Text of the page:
Pomarine Skua


Pomarine Skua

Taxobox
name = Pomarine Skua
status = LC
status_system = IUCN3.1


regnum = Animalia
phylum = Chordata
classis = Aves
ordo = Charadriiformes
familia = Stercorariidae
genus = "Stercorarius"
species = "S. pomarinus"
binomial = "Stercorarius pomarinus"
binomial_authority = Temminck, 1815
The Pomarine Skua, "Stercorarius pomarinus", known as Pomarine Jaeger in North America, is a seabird in the skua family Stercorariidae. Its relationships are not fully resolved; its mitochondrial DNA is most similar to the Great Skua [Blechschmidt et al., 1993] , but from morphology and behavior, it is closer to the lesser skuas (such as the Arctic Skua). The most likely explanation is extensive hybridization between the Great and one species of lesser Skuas, which resulted in a hybrid population that eventually evolved into a distinct species, the Pomarine Skua; or alternatively between the Pomarine and a species of Southern Hemisphere skua, with the Great Skua being the hybrid offspring, perhaps appearing as recently as the 15th century [Blechschmidt et al., 1993; Furness and Hamer, 2003] . Judging from characteristics of the skeleton and behavior, the former seems more likely, as the Pomarine Skua shares several similarities with the "Catharacta" Skuas, while the Great Skua does not seem much different from its Southern Hemisphere relatives.

The mtDNA difference between the Pomarine and the Great Skua is one of the smallest between any two vertebrate species yet analyzed, being less than the variation found between different individuals of wide-spread species. The apparent capability for hybridization has led to the abolition of the separate genus "Catharacta" for the Southern Hemisphere and Great Skuas.

This species breeds in the far north of Eurasia and North America. It nests on Arctic tundra and islands, laying 2-3 olive-brown eggs in grass lined depressions. Like other skuas, it will fly at the head of a human or other intruder approaching its nest. Although it cannot inflict serious damage, the experience is frightening and painful. It is a migrant, wintering at sea in the tropical oceans. It has many harsh chattering calls and others which sounds like "which-yew".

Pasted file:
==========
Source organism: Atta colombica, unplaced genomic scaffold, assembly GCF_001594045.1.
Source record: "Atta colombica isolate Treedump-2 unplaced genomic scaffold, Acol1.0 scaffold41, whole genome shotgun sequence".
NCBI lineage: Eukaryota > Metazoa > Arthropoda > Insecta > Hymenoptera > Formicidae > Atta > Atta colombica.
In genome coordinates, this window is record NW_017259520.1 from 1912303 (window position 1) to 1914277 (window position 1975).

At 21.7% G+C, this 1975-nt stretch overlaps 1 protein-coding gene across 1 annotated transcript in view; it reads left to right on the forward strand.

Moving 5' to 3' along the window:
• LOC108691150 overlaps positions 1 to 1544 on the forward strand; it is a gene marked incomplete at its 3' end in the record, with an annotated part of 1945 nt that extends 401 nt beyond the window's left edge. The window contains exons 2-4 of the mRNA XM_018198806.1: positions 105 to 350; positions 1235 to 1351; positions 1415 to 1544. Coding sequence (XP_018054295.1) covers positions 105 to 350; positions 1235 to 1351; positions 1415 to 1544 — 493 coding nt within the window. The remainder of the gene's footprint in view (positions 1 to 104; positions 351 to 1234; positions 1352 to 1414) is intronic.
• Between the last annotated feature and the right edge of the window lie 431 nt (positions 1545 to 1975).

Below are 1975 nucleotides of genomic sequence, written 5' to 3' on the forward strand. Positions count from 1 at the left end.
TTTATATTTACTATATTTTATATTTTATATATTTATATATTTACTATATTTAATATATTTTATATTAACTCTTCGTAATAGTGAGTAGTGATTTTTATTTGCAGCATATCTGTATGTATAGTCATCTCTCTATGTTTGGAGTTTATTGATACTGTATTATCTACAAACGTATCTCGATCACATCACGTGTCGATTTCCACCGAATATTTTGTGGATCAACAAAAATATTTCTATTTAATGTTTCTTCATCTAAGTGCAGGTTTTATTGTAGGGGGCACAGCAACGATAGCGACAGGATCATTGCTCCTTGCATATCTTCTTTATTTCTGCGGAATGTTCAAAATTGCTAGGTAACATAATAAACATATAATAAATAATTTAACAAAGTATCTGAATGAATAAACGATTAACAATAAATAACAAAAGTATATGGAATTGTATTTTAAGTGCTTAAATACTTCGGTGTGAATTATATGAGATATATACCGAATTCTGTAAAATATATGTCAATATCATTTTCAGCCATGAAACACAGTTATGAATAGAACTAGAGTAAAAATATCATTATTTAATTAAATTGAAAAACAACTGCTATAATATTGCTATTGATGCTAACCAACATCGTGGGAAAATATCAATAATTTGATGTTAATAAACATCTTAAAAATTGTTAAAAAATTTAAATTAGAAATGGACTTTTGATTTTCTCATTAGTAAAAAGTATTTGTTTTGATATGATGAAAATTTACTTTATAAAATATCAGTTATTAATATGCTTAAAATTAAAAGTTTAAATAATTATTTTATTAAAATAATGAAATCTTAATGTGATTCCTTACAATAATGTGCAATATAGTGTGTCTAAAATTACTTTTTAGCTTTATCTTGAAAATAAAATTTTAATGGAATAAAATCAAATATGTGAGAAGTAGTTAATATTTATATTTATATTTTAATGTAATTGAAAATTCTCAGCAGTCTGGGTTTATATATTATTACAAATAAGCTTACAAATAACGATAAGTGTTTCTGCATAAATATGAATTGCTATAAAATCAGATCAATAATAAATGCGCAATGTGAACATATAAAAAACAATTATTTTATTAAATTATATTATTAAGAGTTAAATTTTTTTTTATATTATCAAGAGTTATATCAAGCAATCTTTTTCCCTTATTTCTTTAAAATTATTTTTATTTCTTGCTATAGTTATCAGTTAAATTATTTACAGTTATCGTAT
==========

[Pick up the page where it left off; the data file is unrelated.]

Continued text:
This bird feeds on lemmings and other rodents on the breeding grounds and also robs gulls, terns and even Gannets of their catches; it will also kill birds up to the size of Common Gull. Like most other skua species, it continues this piratical behaviour throughout the year, showing great agility as it harasses its victims.

-like than Arctic Skua, but show the same wide range of plumage variation. The flight is more measured than that of the smaller species.

Light-phase adult Pomarine Skuas have a brown back, mainly white underparts and dark primary wing feathers with a white "flash". The head and neck are yellowish-white with a black cap. Dark-phase adults are dark brown, and intermediate phase birds are dark with somewhat paler underparts, head and neck. All phases have the white wing flash, which appears as a diagnostic double flash on the underwing. In breeding adults of all phases, the two central tail feathers are much longer than the others, spoon-shaped, and twisted from the horizontal.

Juveniles are even more problematic to identify, and are difficult to separate from Arctic Skua at a distance on plumage alone.

Etymology

It is from the French "pomarin", shortening scientific Latin "pomatorhinus", from Greek, meaning "having a covered nose". This refers to the cere—which the Pomarine Skua shares with the other skuas.

References

* Database entry includes justification for why this species is of least concern
*Cited by cite journal | author=DeBenedictis, Paul A. | title=Skuas | journal=Birding | volume=XXIX | issue = 1 | year=1997 | pages=66–69
*
*


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Look at other dictionaries:

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